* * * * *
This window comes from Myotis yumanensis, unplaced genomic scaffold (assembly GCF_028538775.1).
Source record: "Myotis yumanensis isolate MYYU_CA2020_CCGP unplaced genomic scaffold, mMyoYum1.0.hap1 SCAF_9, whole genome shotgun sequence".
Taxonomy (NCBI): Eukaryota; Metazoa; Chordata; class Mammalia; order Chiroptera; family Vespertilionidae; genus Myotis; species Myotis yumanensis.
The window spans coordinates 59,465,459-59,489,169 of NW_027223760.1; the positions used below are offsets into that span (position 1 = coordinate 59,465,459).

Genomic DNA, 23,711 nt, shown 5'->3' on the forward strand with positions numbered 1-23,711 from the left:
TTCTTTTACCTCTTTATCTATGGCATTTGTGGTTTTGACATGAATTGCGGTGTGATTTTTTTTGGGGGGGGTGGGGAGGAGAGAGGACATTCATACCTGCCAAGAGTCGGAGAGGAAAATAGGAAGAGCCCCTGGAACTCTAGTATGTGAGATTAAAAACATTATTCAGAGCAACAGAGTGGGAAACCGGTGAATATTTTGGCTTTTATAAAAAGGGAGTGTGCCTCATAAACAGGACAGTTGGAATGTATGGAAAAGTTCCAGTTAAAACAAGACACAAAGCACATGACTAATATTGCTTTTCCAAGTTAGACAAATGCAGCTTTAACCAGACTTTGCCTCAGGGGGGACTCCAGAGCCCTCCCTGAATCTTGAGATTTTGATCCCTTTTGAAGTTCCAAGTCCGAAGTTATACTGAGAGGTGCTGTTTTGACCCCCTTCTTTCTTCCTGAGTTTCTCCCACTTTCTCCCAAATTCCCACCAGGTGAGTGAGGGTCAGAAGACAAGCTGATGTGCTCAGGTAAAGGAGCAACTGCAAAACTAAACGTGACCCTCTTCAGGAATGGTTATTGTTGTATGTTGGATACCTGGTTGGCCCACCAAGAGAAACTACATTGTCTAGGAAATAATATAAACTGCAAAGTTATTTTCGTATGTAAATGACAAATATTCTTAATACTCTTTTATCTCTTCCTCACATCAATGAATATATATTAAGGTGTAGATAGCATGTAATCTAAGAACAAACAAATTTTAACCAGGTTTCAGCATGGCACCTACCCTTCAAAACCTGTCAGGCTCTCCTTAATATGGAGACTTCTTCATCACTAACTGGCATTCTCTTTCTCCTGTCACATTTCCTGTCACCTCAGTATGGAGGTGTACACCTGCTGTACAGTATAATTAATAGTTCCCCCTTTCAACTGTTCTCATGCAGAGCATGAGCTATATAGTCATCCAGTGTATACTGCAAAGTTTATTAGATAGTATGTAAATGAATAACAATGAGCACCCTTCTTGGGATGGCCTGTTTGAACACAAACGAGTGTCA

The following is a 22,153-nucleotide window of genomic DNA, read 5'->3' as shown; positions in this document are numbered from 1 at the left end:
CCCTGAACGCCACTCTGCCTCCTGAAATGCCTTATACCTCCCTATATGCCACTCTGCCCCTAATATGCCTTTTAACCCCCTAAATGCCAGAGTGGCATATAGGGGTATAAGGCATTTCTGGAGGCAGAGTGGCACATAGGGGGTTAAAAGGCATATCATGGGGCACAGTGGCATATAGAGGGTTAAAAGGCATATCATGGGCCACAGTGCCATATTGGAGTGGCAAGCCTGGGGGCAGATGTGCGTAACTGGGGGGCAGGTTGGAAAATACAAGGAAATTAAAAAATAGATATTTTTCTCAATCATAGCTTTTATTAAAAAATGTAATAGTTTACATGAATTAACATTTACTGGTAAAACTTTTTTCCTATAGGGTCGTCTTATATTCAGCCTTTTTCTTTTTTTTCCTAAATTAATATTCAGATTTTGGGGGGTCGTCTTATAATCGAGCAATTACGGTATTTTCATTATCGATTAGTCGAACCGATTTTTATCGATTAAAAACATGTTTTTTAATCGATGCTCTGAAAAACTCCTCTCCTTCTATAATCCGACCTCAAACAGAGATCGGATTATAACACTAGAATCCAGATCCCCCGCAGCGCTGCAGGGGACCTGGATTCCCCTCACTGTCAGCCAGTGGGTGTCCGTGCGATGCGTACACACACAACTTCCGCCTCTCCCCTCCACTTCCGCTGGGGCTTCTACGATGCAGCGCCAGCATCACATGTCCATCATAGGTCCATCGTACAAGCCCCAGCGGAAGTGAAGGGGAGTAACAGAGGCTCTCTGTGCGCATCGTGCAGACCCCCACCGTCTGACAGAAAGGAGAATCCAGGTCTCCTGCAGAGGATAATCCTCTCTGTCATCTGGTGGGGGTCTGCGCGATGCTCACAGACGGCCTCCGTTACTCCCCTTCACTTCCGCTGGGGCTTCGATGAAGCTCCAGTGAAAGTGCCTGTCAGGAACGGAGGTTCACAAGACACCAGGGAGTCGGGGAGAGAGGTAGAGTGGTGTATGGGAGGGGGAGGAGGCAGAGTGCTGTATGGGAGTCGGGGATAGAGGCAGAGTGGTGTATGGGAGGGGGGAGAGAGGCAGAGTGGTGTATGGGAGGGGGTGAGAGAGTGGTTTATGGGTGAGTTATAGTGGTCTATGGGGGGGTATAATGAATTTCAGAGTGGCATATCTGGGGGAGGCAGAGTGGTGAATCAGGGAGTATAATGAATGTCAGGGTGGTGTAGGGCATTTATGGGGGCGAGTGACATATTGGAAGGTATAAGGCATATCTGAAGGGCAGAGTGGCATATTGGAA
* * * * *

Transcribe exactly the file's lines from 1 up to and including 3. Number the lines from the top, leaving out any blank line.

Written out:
This window comes from Myotis yumanensis, unplaced genomic scaffold (assembly GCF_028538775.1).
Source record: "Myotis yumanensis isolate MYYU_CA2020_CCGP unplaced genomic scaffold, mMyoYum1.0.hap1 SCAF_9, whole genome shotgun sequence".
Taxonomy (NCBI): Eukaryota; Metazoa; Chordata; class Mammalia; order Chiroptera; family Vespertilionidae; genus Myotis; species Myotis yumanensis.